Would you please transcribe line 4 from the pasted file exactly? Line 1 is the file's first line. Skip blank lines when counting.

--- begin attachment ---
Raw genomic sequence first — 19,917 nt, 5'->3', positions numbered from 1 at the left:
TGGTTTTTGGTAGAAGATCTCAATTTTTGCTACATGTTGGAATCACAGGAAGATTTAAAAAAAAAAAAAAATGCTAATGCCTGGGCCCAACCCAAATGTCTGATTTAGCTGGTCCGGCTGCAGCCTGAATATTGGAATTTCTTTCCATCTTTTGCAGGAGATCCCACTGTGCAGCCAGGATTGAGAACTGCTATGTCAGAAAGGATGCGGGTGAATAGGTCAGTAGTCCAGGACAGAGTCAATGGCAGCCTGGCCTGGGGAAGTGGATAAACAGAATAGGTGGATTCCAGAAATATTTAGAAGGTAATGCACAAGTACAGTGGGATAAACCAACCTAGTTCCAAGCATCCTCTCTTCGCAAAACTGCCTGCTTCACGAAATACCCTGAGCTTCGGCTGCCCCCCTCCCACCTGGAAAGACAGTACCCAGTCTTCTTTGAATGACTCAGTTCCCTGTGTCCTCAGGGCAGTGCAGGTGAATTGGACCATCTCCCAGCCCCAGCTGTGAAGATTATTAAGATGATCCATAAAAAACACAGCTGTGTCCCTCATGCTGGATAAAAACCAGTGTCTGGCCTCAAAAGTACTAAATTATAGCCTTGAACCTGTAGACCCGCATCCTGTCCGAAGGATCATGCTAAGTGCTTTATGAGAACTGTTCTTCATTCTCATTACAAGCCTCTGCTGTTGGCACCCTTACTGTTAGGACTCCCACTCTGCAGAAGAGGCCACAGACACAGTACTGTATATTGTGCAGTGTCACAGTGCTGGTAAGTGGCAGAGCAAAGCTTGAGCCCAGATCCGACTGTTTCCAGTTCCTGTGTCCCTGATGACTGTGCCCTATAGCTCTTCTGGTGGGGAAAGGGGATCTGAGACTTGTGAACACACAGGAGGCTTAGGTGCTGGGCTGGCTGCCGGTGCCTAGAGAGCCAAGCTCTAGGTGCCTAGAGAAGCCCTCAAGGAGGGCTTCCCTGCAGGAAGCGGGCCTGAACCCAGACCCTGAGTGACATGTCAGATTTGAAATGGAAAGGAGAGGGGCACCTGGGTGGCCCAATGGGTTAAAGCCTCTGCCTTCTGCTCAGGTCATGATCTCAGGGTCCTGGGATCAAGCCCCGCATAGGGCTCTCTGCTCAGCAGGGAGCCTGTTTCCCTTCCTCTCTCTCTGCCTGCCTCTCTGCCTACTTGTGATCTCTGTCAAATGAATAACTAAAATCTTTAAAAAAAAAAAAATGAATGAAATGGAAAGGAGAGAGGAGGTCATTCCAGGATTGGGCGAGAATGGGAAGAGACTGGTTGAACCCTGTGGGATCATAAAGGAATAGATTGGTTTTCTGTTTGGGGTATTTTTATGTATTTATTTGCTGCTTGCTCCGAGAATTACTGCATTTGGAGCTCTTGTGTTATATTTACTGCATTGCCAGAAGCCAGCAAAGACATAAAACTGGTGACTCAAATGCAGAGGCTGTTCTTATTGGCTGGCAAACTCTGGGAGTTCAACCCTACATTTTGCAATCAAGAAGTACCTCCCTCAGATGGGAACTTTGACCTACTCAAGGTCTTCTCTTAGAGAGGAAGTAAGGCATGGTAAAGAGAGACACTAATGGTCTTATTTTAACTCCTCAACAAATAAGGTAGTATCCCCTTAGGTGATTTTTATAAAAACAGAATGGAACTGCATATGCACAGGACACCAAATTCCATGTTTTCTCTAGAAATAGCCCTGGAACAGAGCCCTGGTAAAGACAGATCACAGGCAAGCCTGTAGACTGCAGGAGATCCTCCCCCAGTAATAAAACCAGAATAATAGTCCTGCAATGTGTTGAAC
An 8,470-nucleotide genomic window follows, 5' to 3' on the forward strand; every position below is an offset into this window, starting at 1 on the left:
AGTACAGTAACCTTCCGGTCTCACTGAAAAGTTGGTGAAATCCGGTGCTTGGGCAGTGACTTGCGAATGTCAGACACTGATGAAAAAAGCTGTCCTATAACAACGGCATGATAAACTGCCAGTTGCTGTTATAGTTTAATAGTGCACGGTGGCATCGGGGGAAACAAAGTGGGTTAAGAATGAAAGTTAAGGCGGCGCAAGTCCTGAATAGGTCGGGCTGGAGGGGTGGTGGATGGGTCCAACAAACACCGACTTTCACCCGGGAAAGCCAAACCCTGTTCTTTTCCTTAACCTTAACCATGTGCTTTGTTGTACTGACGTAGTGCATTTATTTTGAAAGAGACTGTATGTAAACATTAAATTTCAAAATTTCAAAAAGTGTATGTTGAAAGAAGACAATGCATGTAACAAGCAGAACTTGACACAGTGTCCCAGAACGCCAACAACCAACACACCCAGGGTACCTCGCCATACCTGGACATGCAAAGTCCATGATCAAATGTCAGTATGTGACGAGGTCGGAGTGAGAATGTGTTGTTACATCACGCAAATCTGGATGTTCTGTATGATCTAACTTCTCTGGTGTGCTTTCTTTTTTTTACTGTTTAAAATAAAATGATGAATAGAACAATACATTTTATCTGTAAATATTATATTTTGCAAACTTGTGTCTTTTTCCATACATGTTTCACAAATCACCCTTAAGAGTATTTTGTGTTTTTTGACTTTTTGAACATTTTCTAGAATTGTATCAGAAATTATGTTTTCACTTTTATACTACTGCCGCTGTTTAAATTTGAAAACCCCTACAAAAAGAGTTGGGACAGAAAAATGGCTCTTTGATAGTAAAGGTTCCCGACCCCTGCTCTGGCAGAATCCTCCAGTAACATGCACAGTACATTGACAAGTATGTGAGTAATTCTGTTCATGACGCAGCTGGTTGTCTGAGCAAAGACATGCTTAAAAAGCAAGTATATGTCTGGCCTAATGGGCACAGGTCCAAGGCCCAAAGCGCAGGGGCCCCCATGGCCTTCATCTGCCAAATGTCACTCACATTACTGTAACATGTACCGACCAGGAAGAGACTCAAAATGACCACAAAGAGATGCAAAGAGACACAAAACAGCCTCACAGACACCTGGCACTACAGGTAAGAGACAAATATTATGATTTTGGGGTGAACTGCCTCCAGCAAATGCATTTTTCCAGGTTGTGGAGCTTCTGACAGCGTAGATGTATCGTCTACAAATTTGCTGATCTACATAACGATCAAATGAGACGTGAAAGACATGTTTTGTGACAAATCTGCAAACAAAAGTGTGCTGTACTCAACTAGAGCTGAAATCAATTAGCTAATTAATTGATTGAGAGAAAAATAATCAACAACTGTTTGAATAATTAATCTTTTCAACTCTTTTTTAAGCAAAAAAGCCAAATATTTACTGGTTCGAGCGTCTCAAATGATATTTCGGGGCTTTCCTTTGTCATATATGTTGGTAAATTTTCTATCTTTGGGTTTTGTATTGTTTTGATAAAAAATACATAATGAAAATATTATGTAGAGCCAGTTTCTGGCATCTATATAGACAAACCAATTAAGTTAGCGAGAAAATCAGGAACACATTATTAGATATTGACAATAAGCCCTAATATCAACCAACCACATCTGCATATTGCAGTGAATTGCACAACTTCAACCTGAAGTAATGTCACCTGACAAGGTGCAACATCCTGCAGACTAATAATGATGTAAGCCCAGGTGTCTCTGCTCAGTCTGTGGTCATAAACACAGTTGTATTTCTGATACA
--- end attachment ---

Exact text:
AGTACAGTAACCTTCCGGTCTCACTGAAAAGTTGGTGAAATCCGGTGCTTGGGCAGTGACTTGCGAATGTCAGACACTGATGAAAAAAGCTGTCCTATAACAACGGCATGATAAACTGCCAGTTGCTGTTATAGTTTAATAGTGCACGGTGGCATCGGGGGAAACAAAGTGGGTTAAGAATGAAAGTTAAGGCGGCGCAAGTCCTGAATAGGTCGGGCTGGAGGGGTGGTGGATGGGTCCAACAAACACCGACTTTCACCCGGGAAAGCCAAACCCTGTTCTTTTCCTTAACCTTAACCATGTGCTTTGTTGTACTGACGTAGTGCATTTATTTTGAAAGAGACTGTATGTAAACATTAAATTTCAAAATTTCAAAAAGTGTATGTTGAAAGAAGACAATGCATGTAACAAGCAGAACTTGACACAGTGTCCCAGAACGCCAACAACCAACACACCCAGGGTACCTCGCCATACCTGGACATGCAAAGTCCATGATCAAATGTCAGTATGTGACGAGGTCGGAGTGAGAATGTGTTGTTACATCACGCAAATCTGGATGTTCTGTATGATCTAACTTCTCTGGTGTGCTTTCTTTTTTTTACTGTTTAAAATAAAATGATGAATAGAACAATACATTTTATCTGTAAATATTATATTTTGCAAACTTGTGTCTTTTTCCATACATGTTTCACAAATCACCCTTAAGAGTATTTTGTGTTTTTTGACTTTTTGAACATTTTCTAGAATTGTATCAGAAATTATGTTTTCACTTTTATACTACTGCCGCTGTTTAAATTTGAAAACCCCTACAAAAAGAGTTGGGACAGAAAAATGGCTCTTTGATAGTAAAGGTTCCCGACCCCTGCTCTGGCAGAATCCTCCAGTAACATGCACAGTACATTGACAAGTATGTGAGTAATTCTGTTCATGACGCAGCTGGTTGTCTGAGCAAAGACATGCTTAAAAAGCAAGTATATGTCTGGCCTAATGGGCACAGGTCCAAGGCCCAAAGCGCAGGGGCCCCCATGGCCTTCATCTGCCAAATGTCACTCACATTACTGTAACATGTACCGACCAGGAAGAGACTCAAAATGACCACAAAGAGATGCAAAGAGACACAAAACAGCCTCACAGACACCTGGCACTACAGGTAAGAGACAAATATTATGATTTTGGGGTGAACTGCCTCCAGCAAATGCATTTTTCCAGGTTGTGGAGCTTCTGACAGCGTAGATGTATCGTCTACAAATTTGCTGATCTACATAACGATCAAATGAGACGTGAAAGACATGTTTTGTGACAAATCTGCAAACAAAAGTGTGCTGTACTCAACTAGAGCTGAAATCAATTAGCTAATTAATTGATTGAGAGAAAAATAATCAACAACTGTTTGAATAATTAATCTTTTCAACTCTTTTTTAAGCAAAAAAGCCAAATATTTACTGGTTCGAGCGTCTCAAATGATATTTCGGGGCTTTCCTTTGTCATATATGTTGGTAAATTTTCTATCTTTGGGTTTTGTATTGTTTTGATAAAAAATACATAATGAAAATATTATGTAGAGCCAGTTTCTGGCATCTATATAGACAAACCAATTAAGTTAGCGAGAAAATCAGGAACACATTATTAGATATTGACAATAAGCCCTAATATCAACCAACCACATCTGCATATTGCAGTGAATTGCACAACTTCAACCTGAAGTAATGTCACCTGACAAGGTGCAACATCCTGCAGACTAATAATGATGTAAGCCCAGGTGTCTCTGCTCAGTCTGTGGTCATAAACACAGTTGTATTTCTGATACA